Brelynn scrubbed her skin raw, but no matter how hot the water was, she couldn’t wash away the spell her master forced her to cast.
Mara hugged her. “It hurts so much because your soul is still clean. It’s when the pain stops you have to worry.”
Brelynn scrubbed her skin raw, but no matter how hot the water was, she couldn’t wash away the spell her master forced her to cast.
Mara hugged her. “It hurts so much because your soul is still clean. It’s when the pain stops you have to worry.”
Andromeda kicked the dirt and crossed her arms over her thin chest.
It wasn’t fair.
She was bored and lonely. A dog would fix both.
Of course her grandmother didn’t want her to have one. She never wanted Andromeda to have anything nice. Laverra was still mad Andromeda had survived being born and angrier yet Andromeda’s father protected his daughter.
Andromeda glanced back at the upper windows of the gothic manor house looming behind her. It blocked out the faint trickle of sunlight that escaped the overcast sky and shrouded the grounds in gloom. The wards around the compound protected Andromeda from the outside evil, but they did nothing to protect her from what was inside.
She’d seen only six summers, but she already knew one day soon she’d have to protect herself.
Another reason for her to have a dog.
Her grandmother would be resting now, preferring to sleep during the day when her magic was weakest.
Andromeda snorted. Magic didn’t care if it was day or night, but her grandmother’s magic was fading. Laverra had deviated too far from Uzakiel’s path, and Rashalee had snared her in a web of lies, greed, and envy. The old woman would soon need a powerful blood sacrifice to appease Uzakiel.
She’d go after Andromeda’s father.
Andromeda wouldn’t let that happen, nor would her dog once she got one. Her father was the only one ever kind to her even if his studies absorbed so much of his time that he didn’t notice her most days.
She kicked the dirt again.
One of the human guards spotted her and hurried away, pretending he hadn’t noticed her.
Andromeda was used to it. She’d always been an ugly child with her too-big blue eyes and golden ringlets. But her father loved her, and people were nice to her because they didn’t want to anger Lord Wrakar.
One day, they’d be nice to her because they didn’t want to anger her.
The thought cheered her as she skipped down to the crypts. Dysentery had killed two human servants earlier in the week, and her father’s apprentices had laid out the bodies in the prepatory chambers with the flesh-eating beetles. Her father had no work for zombies at the moment, and after another week or so, one of her father’s apprentices would raise them for kitchen duties.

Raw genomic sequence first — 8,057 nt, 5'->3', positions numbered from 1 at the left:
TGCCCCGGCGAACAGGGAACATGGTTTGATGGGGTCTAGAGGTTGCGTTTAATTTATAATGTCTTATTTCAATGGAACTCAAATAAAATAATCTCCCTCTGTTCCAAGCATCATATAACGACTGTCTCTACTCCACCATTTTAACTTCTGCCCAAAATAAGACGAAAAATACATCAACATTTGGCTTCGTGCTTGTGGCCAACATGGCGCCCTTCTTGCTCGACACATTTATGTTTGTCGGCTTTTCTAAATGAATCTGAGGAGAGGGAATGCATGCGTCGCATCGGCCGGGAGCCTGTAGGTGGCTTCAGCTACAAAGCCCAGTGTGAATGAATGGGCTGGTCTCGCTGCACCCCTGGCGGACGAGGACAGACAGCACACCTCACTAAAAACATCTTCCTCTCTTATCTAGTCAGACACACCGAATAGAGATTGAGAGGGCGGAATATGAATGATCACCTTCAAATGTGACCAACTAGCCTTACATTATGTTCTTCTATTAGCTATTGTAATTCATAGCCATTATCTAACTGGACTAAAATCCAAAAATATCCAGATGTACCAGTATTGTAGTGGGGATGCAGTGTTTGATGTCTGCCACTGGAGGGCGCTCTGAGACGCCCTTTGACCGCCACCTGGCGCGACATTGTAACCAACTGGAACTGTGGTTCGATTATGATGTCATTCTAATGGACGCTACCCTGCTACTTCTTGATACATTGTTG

Fresh skeletons made the best house staff, and the apprentices needed the practice.
Andromeda liked the skeleton staff better than the human one. The skeletons never called her ugly, her father awful, or her dead mother stupid. And they always did what she told them.
Her grandmother wished Andromeda would be as well-behaved as the skeletons. Laverra could keep wishing.
Sitting on the edge of the mausoleum, Andromeda swung her legs. The crypts were quiet, like they always were. Like the manor house was. And the courtyards. And the workrooms.
She blew a golden curl from her eyes. Sometimes, she wished people would laugh. Smile. Even yelling would be better than the constant silence.
She wanted a dog. Needed it.
The crypts were situated in the most ancient parts of the family compound, and their family was one of the oldest in Oskelez. Andromeda wondered how old the bones moldering in the crypt were.
A smile teased over her lips as she thought of a way to ease her boredom.
Magic filled her, and she sunk it into the ground. It filtered over the bones of servants, then past the dust of her ancestors. Their presence intensified her own magic, and she giggled as a surge of power washed through her.
Harnessing it, Andromeda pushed the magic deeper. Burial sites from long forgotten wars lay further beneath the crypt. Deeper yet were the bones of peasants from a failed uprising.
Sweat beaded on Andromeda’s brow as she gathered the power of the dead to her, bolstering her magic and delving deeper.
Past the bones of noble knights and valiant priests who served gods she didn’t know. Deeper yet to the dust of slaves who’d built Oskelez and the bones of their masters.
What is the seven hells were these creatures?
Things of nightmare. Things of…
Wait. Were those the bones of a dog?
A smile lit Andromeda’s face as she ripped the magic from the ancient dead surrounding the dog and funneled it into the beast.
Sweat trickled down her cheek as the dead fought her, resisted her.
She balled her tiny fists and locked her jaw. She was a necromancer of clan Xyrenia.
The. Dead. Would. Obey!